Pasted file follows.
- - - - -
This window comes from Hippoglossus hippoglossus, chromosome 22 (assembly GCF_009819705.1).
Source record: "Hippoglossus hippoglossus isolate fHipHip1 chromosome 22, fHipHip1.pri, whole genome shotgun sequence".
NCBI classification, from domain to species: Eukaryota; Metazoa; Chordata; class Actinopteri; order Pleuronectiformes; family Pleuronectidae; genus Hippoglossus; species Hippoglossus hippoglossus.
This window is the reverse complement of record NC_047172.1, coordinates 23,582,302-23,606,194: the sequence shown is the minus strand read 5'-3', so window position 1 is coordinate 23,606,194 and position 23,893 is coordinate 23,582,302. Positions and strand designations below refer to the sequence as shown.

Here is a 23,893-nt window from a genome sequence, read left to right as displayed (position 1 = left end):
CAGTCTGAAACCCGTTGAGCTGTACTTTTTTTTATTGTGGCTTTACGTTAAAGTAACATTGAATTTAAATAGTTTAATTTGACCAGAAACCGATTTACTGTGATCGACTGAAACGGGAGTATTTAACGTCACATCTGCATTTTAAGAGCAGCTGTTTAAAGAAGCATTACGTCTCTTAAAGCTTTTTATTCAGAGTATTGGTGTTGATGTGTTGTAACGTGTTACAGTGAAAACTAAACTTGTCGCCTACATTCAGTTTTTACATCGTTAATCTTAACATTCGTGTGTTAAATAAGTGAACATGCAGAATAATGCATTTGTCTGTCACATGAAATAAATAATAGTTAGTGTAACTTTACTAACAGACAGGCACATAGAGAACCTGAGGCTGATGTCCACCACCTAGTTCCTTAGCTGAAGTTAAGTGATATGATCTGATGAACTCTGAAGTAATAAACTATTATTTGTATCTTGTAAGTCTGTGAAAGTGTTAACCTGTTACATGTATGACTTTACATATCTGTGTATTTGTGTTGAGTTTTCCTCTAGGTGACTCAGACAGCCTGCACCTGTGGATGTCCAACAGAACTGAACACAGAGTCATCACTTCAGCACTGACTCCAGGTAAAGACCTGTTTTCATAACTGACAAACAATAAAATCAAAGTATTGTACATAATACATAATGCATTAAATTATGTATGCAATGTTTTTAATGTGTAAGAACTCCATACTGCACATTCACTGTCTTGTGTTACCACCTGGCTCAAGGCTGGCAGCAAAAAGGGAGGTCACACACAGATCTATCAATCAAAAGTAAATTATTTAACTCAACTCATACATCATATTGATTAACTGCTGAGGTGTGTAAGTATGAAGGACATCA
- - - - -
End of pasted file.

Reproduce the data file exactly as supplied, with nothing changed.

This window comes from Hippoglossus hippoglossus, chromosome 22 (assembly GCF_009819705.1).
Source record: "Hippoglossus hippoglossus isolate fHipHip1 chromosome 22, fHipHip1.pri, whole genome shotgun sequence".
NCBI classification, from domain to species: Eukaryota; Metazoa; Chordata; class Actinopteri; order Pleuronectiformes; family Pleuronectidae; genus Hippoglossus; species Hippoglossus hippoglossus.
This window is the reverse complement of record NC_047172.1, coordinates 23,582,302-23,606,194: the sequence shown is the minus strand read 5'-3', so window position 1 is coordinate 23,606,194 and position 23,893 is coordinate 23,582,302. Positions and strand designations below refer to the sequence as shown.

Here is a 23,893-nt window from a genome sequence, read left to right as displayed (position 1 = left end):
CAGTCTGAAACCCGTTGAGCTGTACTTTTTTTTATTGTGGCTTTACGTTAAAGTAACATTGAATTTAAATAGTTTAATTTGACCAGAAACCGATTTACTGTGATCGACTGAAACGGGAGTATTTAACGTCACATCTGCATTTTAAGAGCAGCTGTTTAAAGAAGCATTACGTCTCTTAAAGCTTTTTATTCAGAGTATTGGTGTTGATGTGTTGTAACGTGTTACAGTGAAAACTAAACTTGTCGCCTACATTCAGTTTTTACATCGTTAATCTTAACATTCGTGTGTTAAATAAGTGAACATGCAGAATAATGCATTTGTCTGTCACATGAAATAAATAATAGTTAGTGTAACTTTACTAACAGACAGGCACATAGAGAACCTGAGGCTGATGTCCACCACCTAGTTCCTTAGCTGAAGTTAAGTGATATGATCTGATGAACTCTGAAGTAATAAACTATTATTTGTATCTTGTAAGTCTGTGAAAGTGTTAACCTGTTACATGTATGACTTTACATATCTGTGTATTTGTGTTGAGTTTTCCTCTAGGTGACTCAGACAGCCTGCACCTGTGGATGTCCAACAGAACTGAACACAGAGTCATCACTTCAGCACTGACTCCAGGTAAAGACCTGTTTTCATAACTGACAAACAATAAAATCAAAGTATTGTACATAATACATAATGCATTAAATTATGTATGCAATGTTTTTAATGTGTAAGAACTCCATACTGCACATTCACTGTCTTGTGTTACCACCTGGCTCAAGGCTGGCAGCAAAAAGGGAGGTCACACACAGATCTATCAATCAAAAGTAAATTATTTAACTCAACTCATACATCATATTGATTAACTGCTGAGGTGTGTAAGTATGAAGGACATCA